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Read the latest news about our team, innovations, developments, and partnerships as we work to shape the world for difference.

About Understood

Understood is a nonprofit focused on shaping the world for difference. We raise awareness of the challenges, skills, and strengths of people who learn and think differently. Our resources help people navigate challenges, gain confidence, and find support and community so they can thrive. Together, we can build a world where everyone can reach their full potential.

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Press releases
Dec 8, 2022

Despite using social media to learn more about neurodivergence, 58% of Americans say they don't have a clear understanding of what neurodivergence is NEW YORK, Dec. 8, 2022 /PRNewswire/ --...

Sep 28, 2022

App connects parents with other caregivers and experts so they feel less alone and more empowered to navigate challenges and opportunities related to neurodiversity NEW YORK, Sept. 28, 2022...

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Latest tools and resources

Wunder by Understood app

Introducing Wunder: a free, first-of-its-kind community app designed to help parents feel less alone, more supported, and more confident in navigating learning and thinking differences. Unlike other platforms or resources online, Wunder is a safe space for parents to gather tips and educational resources on learning and thinking differences, seek advice from experts, and share personal stories of triumph or frustration with other caregivers – because that’s what being in an authentic community is all about. 

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Be The Reason


Understood’s “Be the Reason” campaign aims to build awareness of and reduce stigma around learning and thinking differences among parents. Through new research, a social media challenge, and a variety of videos, resources, real stories, and activities for parents to engage their child, we want to help parents be the reason their child thrives. 

The #YouCanBeTheReason social media challenge is led by social media influencers The Holderness Family, who share their personal experience with ADHD. The challenge encourages parents to share how they’ve helped their child thrive — across TikTok, Instagram, and Facebook. Take the challenge and share how #YouCanBeTheReason.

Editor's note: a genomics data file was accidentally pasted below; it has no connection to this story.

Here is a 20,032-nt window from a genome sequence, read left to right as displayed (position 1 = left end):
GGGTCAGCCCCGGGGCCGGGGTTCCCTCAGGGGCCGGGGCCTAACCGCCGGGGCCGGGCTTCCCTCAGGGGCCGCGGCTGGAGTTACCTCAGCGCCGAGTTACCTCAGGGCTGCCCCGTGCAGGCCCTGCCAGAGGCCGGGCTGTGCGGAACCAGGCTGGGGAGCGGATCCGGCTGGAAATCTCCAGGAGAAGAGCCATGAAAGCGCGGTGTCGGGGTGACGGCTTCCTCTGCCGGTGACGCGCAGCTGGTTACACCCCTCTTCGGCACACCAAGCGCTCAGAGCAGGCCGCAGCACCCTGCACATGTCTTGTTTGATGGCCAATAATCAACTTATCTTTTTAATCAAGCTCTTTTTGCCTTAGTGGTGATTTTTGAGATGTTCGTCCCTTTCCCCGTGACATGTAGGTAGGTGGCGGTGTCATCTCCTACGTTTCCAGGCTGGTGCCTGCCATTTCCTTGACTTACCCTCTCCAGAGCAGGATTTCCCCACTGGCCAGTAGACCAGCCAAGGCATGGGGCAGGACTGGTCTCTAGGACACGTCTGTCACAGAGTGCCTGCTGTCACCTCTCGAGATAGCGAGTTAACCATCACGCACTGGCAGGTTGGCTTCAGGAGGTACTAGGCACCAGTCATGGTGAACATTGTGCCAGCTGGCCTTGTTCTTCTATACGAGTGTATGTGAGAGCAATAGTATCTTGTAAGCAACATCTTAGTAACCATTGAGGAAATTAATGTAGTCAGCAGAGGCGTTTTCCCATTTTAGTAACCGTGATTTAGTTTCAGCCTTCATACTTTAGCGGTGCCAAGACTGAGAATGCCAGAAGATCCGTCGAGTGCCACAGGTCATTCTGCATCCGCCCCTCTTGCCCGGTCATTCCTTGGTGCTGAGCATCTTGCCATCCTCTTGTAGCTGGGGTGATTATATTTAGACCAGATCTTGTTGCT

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Take The ChallengeTips To Address The StigmaRead more

Executive Thought Leaders
Fred Poses

Chief Executive Officer & Founder

Nathan Friedman

Co-President & Chief Marketing Officer

Jenny Wu

Co-President & Chief Product Officer

Rahul Rao

Co-President & Chief Technology Officer

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Our experts

Learn more about our experts and their areas of focus

Andrew Kahn, Psy.D

Associate Director, Behavior Change & Expertise, Understood

Areas of expertise: special education, ADHD, social-emotional functioning, mental health


Bob Cummingham, EdM

Executive Director, Learning Development, Understood

Areas of expertise: special education, learning disabilities and ADHD, school administration

Sarah Greenberg, MEd, MFT, BCC

Executive Director of Behavior Change & Expertise, Understood

Areas of expertise: mental health & wellbeing at work, prevention, coaching

Ellen Braaten, PhD

Executive Director, Learning and Emotional Assessment Program, Massachusetts General Hospital; Associate Professor, Harvard Medical School

Areas of expertise: neuropsychology, mental health, learning disabilities, ADHD

Claudia Rinaldi, PhD

Joan Weiler Arnow ’49 Professor and Chair of Education Program, Lasell University

Areas of expertise: bilingual special education services, learning disabilities, and multi-tiered system of supports (MTSS)

Kristin J. Carothers, PhD

Clinician in Private Practice; Assistant Professor of Psychiatry, Morehouse School of Medicine

Areas of expertise: clinical psychology

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Research and surveys

The “Neurodiversity and Social Media Study,” conducted with The Harris Poll, found that while Americans think social media helps build awareness and community around learning and thinking differences like ADHD and dyslexia, it can also play a role in spreading misinformation and perpetuating stigmas.

The Neurodiversity and Stigma Study found that while a majority of parents believe learning and thinking differences are real, parents still believe in stigmas and false narratives around these disabilities. These stigmas negatively impact children’s mental health and often prevent parents from taking action to support their kids.

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